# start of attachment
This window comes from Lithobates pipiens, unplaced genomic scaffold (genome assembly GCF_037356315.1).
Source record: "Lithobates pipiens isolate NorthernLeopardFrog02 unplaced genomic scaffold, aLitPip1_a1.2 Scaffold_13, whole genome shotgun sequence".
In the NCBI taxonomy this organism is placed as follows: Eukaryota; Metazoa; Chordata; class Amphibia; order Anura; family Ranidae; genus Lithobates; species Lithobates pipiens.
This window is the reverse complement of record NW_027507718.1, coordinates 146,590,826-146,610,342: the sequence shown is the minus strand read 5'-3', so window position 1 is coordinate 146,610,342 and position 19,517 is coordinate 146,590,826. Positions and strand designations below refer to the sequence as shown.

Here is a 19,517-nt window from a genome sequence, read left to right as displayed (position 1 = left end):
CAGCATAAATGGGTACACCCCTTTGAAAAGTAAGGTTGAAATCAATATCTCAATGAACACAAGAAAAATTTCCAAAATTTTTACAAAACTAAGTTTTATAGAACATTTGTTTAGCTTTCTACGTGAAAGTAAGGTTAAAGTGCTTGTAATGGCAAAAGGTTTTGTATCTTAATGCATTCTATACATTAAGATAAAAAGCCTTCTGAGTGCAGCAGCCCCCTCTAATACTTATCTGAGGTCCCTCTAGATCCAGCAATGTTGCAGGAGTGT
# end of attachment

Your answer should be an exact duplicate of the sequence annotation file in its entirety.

This window comes from Lithobates pipiens, unplaced genomic scaffold (genome assembly GCF_037356315.1).
Source record: "Lithobates pipiens isolate NorthernLeopardFrog02 unplaced genomic scaffold, aLitPip1_a1.2 Scaffold_13, whole genome shotgun sequence".
In the NCBI taxonomy this organism is placed as follows: Eukaryota; Metazoa; Chordata; class Amphibia; order Anura; family Ranidae; genus Lithobates; species Lithobates pipiens.
This window is the reverse complement of record NW_027507718.1, coordinates 146,590,826-146,610,342: the sequence shown is the minus strand read 5'-3', so window position 1 is coordinate 146,610,342 and position 19,517 is coordinate 146,590,826. Positions and strand designations below refer to the sequence as shown.

Here is a 19,517-nt window from a genome sequence, read left to right as displayed (position 1 = left end):
CAGCATAAATGGGTACACCCCTTTGAAAAGTAAGGTTGAAATCAATATCTCAATGAACACAAGAAAAATTTCCAAAATTTTTACAAAACTAAGTTTTATAGAACATTTGTTTAGCTTTCTACGTGAAAGTAAGGTTAAAGTGCTTGTAATGGCAAAAGGTTTTGTATCTTAATGCATTCTATACATTAAGATAAAAAGCCTTCTGAGTGCAGCAGCCCCCTCTAATACTTATCTGAGGTCCCTCTAGATCCAGCAATGTTGCAGGAGTGT